Friday, 19 October 2018

Indie Spotlight: Matthew Legare

Indie spotlight focusses on self-published authors and self-publishing. Here, Matthew Legare discusses his new novel Shadows of Tokyo, the first in a projected historical thriller-noir series set in pre-World War II Japan. The second book, Smoke Over Tokyo, is coming soon.

Matthew is an indie author publishing under the Black Mist Books imprint. He also reviews new fiction and interviews authors on his blog.

So, over to Matthew…

Wednesday, 17 October 2018

On translation, by Nicky Harman

Nicky Harman, Yan Ge, Natascha Bruce

Let’s talk literary translation, or how to keep audiences riveted by swearing at them

Last week, I was at Cheltenham Literary Festival, appearing on a panel with Yan Ge and Natascha Bruce. We had carte blanche to talk about Translating China, but decided to focus on Yan Ge’s new novel, The Chilli BeanPaste Clan (Chinese: 我们家) because (let’s be honest) it helps sales, and because the three of us all had plenty to say about the book.

The Chilli Bean Paste Clan is set in a fictional town in West China and is the story of the Duan-Xue family, owners of the town’s lucrative chilli bean paste factory, their formidable matriarch, and her badly-behaved, middle-aged son. As the old lady’s eightieth birthday approaches, her children get together to make preparations. Tensions that have simmered for many years come to the surface, family secrets are revealed and long-time sibling rivalries flare up with renewed vigour. 

Friday, 12 October 2018

The Deer and the Cauldron, guest post by John Minford

Between 1997 and 2002, John Minford, now Emeritus Professor of Chinese at the Australian National University, brought out a three-volume translation of the rollicking Chinese martial arts novel, called, in English, The Deer and the Cauldron, with Oxford University Press Hong Kong (OUP HK). Now OUP UK has published it in the UK.  As John explains: "I worked on the translation with David Hawkes, my father-in-law, and, on the last volume, with my late wife Rachel May, for about 10 years from the mid 1990s."

John here writes about the sprawling and beguiling example of Chinese popular culture he and his collaborators worked on for so long.

Thursday, 11 October 2018

Oxford University Press Pakistan book fair

The annual month-long Oxford Book Fair, organized by Oxford University Press (OUP), is running until 7 November at Oxford bookshops in cities throughout Pakistan. The much-awaited yearly event always draws a large number of visitors.  The selection of books featured includes both locally published and imported children's books, English Language Teaching material, reference books, and school and higher education textbooks.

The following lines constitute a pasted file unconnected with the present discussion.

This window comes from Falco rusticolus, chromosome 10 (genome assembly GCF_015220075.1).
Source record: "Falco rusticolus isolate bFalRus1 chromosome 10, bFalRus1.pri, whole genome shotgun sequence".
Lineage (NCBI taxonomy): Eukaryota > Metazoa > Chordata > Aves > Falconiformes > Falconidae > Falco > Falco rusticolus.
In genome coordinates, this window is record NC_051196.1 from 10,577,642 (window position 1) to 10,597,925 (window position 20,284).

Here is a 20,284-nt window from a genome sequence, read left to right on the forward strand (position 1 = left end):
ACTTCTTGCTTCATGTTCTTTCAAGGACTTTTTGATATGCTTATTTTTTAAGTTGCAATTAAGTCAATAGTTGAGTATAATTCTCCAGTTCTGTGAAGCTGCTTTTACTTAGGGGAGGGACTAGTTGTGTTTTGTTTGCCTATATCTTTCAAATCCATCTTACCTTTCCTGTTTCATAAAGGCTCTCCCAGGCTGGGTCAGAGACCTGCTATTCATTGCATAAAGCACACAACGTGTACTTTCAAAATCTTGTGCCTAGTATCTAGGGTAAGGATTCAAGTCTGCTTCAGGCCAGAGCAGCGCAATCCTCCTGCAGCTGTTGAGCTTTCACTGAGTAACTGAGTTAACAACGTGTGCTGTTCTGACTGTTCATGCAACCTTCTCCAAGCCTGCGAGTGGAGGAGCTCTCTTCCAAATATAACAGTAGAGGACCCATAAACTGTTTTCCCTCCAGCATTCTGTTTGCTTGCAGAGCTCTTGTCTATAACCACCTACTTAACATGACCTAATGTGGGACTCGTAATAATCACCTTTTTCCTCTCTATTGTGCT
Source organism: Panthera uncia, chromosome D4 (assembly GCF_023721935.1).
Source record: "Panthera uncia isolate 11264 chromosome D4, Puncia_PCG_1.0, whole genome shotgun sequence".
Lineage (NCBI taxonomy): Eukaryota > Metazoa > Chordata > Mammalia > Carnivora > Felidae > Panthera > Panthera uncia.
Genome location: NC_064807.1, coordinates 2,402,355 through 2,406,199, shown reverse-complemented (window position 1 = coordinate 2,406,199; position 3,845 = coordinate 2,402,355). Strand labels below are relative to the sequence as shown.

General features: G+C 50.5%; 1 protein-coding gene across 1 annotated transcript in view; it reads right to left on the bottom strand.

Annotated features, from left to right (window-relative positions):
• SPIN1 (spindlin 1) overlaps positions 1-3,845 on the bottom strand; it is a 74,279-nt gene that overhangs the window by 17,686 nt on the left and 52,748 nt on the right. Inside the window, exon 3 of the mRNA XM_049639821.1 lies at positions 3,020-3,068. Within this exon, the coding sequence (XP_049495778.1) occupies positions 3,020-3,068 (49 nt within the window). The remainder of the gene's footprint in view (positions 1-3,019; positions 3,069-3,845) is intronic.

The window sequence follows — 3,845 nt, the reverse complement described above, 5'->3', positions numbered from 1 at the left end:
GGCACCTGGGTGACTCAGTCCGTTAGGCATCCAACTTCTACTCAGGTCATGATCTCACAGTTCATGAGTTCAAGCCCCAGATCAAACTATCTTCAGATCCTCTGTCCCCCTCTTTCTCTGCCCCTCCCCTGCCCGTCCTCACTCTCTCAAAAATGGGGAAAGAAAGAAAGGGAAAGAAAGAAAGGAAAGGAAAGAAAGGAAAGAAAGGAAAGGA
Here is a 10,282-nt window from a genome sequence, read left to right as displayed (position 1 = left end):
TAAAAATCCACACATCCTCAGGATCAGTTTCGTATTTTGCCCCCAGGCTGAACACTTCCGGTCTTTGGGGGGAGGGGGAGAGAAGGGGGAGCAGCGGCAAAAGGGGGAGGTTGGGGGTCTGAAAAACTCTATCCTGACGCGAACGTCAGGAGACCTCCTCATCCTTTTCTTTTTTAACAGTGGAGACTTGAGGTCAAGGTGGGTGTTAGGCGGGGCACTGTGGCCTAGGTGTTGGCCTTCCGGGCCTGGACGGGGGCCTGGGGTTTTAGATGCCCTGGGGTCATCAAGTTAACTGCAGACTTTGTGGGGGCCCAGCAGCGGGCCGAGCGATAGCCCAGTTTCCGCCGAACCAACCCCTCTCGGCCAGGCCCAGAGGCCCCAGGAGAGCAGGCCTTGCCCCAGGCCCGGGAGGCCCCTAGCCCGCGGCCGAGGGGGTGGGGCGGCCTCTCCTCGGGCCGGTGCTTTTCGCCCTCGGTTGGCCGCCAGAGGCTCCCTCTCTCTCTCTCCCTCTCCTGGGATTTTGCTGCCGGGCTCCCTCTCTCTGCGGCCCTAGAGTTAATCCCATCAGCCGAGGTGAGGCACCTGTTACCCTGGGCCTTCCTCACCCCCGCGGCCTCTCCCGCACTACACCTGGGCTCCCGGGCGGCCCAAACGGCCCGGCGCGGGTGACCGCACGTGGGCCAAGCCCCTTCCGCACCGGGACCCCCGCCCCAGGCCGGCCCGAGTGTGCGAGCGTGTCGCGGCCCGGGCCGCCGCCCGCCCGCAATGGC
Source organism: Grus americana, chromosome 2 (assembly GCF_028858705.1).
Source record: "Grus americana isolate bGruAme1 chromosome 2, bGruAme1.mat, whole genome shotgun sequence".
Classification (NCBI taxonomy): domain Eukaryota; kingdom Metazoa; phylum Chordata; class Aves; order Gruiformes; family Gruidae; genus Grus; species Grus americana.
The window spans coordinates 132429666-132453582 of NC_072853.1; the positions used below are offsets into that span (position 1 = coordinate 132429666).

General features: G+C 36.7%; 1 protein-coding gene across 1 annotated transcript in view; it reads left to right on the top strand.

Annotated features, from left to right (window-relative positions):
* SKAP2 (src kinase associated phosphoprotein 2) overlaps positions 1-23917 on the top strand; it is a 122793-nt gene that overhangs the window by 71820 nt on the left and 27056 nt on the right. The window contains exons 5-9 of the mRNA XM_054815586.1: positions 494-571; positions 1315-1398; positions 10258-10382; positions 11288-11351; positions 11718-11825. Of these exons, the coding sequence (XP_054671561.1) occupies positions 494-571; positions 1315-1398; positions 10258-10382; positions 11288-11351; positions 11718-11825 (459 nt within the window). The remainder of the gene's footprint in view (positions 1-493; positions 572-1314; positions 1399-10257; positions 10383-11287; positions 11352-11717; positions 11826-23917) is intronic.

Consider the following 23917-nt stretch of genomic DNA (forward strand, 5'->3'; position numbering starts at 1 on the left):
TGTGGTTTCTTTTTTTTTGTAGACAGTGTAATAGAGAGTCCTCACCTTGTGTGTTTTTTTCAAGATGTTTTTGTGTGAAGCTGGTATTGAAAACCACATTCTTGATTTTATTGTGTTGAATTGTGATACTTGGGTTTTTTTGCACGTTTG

For the general reader, there are non-fiction titles on international affairs, politics, history, anthropology, women’s studies, art, and literature.

Biographies and memoirs of prominent Pakistani personalities are being showcased.

Oxford’s hallmark English and bi-lingual dictionaries and thesauruses are available at special, reduced prices.

Tuesday, 9 October 2018

A Yellow House: Elaine Chiew Talks to Karien van Ditzhuijzen

Credit: Lina Meissen Photography
After a childhood of moving around Asia, the Middle East and Europe, Karien van Ditzhuijzen moved to Singapore in 2012. Karien has a degree in chemical engineering, but gave up her career developing ice cream recipes to become a writer. She now dedicates her life (in no particular order) to advocating migrant workers’ rights, her family, her pet chicken and being entertained by monkeys while writing at the patio of her jungle house.

As a freelance writer and blogger Karien contributes to several publications in Singapore and the Netherlands. In 2012 she published a children’s book in Dutch recounting her childhood in Borneo. Karien van Ditzhuijzen’s debut novel A Yellow House was published by Monsoon Books in 2018. This poignant coming-of-age story, told in the voice of inquisitive ten-year-old Maya, explores the plight of migrant domestic workers in Singapore and the relationships they form with the families they work for.

Karien has been working with migrant domestic workers since 2012, when she joined HOME, a charity that supports migrant workers in Singapore. In the following years Karien worked closely with domestic worker writers, documenting their stories and sharing them on the blog www.myvoiceathome.org and as editor of the anthology 'Our Homes, Our Stories'.


The strong women Karien met through her charity work were the inspiration for A Yellow House.